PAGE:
'First Class Honours' for social mobility



Welcome news this week that LJMU is amongst the UK’s top performing universities for enabling social mobility.

LJMU has a long tradition of widening access and accelerating the career chances of youngsters from more disadvantaged backgrounds.

“So to be ranked in the top five UK institutions outside of London is pleasing,” says Peter Dolan, the university’s Outreach Manager.

The average proportion of 18-year-old entrants to LJMU from the lowest participation neighbourhoods and of recruits from state schools has long been above the national average.

Now a comprehensive report by the Institute for Fiscal Studies (IFS) and the Sutton Trust, has for the first time ‘measured’ not only the background of undergraduates but their progress, and given LJMU ‘First Class honours.

Specifically, for each university it calculates a “mobility rate”, which shows the proportion of students at the university who were FSM eligible and are amongst the top 2urturing 0% of earners at age 30.

 At LJMU, 17% of students who received free school meals at age 11 go on to enter the top 20% of earners. Other institutions achieve much higher rates but mainly because they accept only a handful of such students.

Pete Dolan added: “Targeted outreach has been a feature of our social mobility work for many years, delivery of initiatives such as summer schools, student mentoring and access to academic staff via sustained programmes, supports pupils in the local region and beyond to access the university year on year.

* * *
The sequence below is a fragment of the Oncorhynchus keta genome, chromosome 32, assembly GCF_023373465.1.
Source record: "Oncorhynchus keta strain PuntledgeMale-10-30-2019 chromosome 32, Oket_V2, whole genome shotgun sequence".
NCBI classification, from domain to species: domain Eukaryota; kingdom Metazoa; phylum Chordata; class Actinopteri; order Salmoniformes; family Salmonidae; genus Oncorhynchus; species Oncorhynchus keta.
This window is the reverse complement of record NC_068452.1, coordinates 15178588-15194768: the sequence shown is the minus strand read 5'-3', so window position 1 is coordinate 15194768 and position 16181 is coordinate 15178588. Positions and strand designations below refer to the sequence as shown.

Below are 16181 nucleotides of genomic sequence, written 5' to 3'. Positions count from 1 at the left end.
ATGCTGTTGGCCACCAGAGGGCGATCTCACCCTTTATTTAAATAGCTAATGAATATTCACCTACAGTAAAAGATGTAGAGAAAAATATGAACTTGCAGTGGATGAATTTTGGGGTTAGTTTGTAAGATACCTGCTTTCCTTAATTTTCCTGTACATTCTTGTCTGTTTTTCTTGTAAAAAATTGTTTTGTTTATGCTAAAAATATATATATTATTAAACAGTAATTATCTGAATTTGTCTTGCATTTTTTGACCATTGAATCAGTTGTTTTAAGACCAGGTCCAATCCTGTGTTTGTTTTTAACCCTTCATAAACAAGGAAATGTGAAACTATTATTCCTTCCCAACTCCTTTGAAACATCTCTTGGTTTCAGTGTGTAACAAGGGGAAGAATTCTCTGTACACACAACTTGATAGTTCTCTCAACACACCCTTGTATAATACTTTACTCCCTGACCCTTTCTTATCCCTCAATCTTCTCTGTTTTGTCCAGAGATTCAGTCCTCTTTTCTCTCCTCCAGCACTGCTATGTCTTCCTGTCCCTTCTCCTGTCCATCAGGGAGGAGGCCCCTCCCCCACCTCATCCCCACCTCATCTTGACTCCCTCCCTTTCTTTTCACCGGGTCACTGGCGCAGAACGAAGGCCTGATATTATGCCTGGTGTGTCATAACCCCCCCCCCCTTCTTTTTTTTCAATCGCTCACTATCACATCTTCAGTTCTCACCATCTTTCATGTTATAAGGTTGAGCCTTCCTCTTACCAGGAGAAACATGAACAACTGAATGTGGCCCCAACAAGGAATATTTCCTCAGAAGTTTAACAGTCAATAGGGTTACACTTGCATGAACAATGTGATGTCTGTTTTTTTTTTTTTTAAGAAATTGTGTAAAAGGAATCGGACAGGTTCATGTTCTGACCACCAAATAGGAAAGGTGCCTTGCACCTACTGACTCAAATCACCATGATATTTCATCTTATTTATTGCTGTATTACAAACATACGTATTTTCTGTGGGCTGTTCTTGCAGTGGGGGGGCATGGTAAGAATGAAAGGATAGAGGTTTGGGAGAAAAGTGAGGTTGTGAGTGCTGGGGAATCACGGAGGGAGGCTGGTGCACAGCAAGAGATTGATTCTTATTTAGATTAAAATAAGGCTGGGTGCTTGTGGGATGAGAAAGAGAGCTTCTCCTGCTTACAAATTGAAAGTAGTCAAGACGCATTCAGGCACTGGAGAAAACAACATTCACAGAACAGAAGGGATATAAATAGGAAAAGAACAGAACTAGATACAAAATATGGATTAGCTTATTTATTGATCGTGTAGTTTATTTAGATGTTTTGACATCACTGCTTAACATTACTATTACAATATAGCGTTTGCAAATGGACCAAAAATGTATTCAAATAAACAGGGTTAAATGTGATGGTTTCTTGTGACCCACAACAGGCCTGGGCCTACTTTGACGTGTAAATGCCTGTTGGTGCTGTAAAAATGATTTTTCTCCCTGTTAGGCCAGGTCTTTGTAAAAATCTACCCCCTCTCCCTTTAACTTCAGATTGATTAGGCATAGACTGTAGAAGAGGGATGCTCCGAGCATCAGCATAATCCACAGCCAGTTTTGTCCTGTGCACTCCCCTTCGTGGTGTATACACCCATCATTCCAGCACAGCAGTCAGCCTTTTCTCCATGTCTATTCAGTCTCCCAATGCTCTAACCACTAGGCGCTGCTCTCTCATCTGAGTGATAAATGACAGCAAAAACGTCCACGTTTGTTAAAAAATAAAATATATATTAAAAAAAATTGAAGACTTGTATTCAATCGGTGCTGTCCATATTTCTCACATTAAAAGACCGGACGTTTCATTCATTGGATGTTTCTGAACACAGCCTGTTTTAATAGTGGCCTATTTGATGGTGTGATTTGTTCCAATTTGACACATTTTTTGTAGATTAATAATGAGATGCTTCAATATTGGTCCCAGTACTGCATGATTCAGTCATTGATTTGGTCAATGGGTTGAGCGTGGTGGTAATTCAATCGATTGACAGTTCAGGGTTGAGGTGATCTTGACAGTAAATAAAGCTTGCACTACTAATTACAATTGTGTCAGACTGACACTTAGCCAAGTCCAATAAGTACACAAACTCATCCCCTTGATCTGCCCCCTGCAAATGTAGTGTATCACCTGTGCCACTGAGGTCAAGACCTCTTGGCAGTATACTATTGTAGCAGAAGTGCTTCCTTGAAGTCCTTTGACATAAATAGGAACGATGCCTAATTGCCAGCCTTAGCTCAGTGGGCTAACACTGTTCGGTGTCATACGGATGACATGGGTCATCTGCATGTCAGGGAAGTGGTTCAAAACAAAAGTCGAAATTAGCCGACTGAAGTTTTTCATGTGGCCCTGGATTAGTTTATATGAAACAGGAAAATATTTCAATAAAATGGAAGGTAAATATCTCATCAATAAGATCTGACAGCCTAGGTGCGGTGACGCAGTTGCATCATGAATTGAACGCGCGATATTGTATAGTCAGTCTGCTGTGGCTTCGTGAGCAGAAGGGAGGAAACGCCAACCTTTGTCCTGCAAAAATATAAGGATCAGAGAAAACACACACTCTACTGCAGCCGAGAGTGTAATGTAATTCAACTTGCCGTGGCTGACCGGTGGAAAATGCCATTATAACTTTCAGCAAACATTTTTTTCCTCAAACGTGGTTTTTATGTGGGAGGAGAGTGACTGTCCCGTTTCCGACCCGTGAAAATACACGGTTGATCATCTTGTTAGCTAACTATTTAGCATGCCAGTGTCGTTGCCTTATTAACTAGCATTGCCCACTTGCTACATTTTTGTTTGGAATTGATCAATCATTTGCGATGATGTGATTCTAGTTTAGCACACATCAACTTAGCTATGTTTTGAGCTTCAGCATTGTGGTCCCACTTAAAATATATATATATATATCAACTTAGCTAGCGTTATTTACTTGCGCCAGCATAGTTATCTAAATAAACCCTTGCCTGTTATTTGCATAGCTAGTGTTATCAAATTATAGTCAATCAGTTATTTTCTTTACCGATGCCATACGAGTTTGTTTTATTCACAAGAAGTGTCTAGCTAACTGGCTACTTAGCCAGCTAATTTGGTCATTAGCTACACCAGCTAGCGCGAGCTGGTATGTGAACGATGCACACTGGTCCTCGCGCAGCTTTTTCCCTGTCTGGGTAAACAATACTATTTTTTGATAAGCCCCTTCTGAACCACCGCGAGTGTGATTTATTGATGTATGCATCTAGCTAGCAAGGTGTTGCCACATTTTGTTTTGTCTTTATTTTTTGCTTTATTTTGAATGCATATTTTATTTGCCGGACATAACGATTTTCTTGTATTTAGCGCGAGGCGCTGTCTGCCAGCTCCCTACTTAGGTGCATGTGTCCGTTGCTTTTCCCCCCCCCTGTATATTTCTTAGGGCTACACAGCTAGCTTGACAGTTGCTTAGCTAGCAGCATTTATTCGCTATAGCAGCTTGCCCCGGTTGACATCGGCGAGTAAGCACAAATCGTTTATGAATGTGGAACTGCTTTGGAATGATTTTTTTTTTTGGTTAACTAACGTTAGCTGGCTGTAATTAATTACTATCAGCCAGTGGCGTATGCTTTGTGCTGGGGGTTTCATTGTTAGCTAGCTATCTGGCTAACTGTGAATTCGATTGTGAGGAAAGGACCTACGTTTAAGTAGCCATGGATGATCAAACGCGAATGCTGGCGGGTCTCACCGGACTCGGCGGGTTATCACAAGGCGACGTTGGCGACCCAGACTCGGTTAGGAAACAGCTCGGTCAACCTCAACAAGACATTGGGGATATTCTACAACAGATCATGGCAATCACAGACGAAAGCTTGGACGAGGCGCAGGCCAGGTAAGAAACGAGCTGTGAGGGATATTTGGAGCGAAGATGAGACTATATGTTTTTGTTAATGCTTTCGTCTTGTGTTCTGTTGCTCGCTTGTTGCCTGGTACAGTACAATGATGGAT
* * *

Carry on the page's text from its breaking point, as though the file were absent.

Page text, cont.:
“We are confident this provides young people with a platform for them to reach their full potential. Nurturing students when they are with us to ensure they achieve what they are capable of, and are equipped with the necessary skills to successfully access graduate employment, is part of our connected strategy.”      

During the mid-2000s, just 16% of young people receiving free school meals aged 11 progressed to university, compared to 75% of the privately educated.

NB: LJMU was one of the first universities to sign up to The Purpose Coalition to tackle obstacles to social mobility in Britain.



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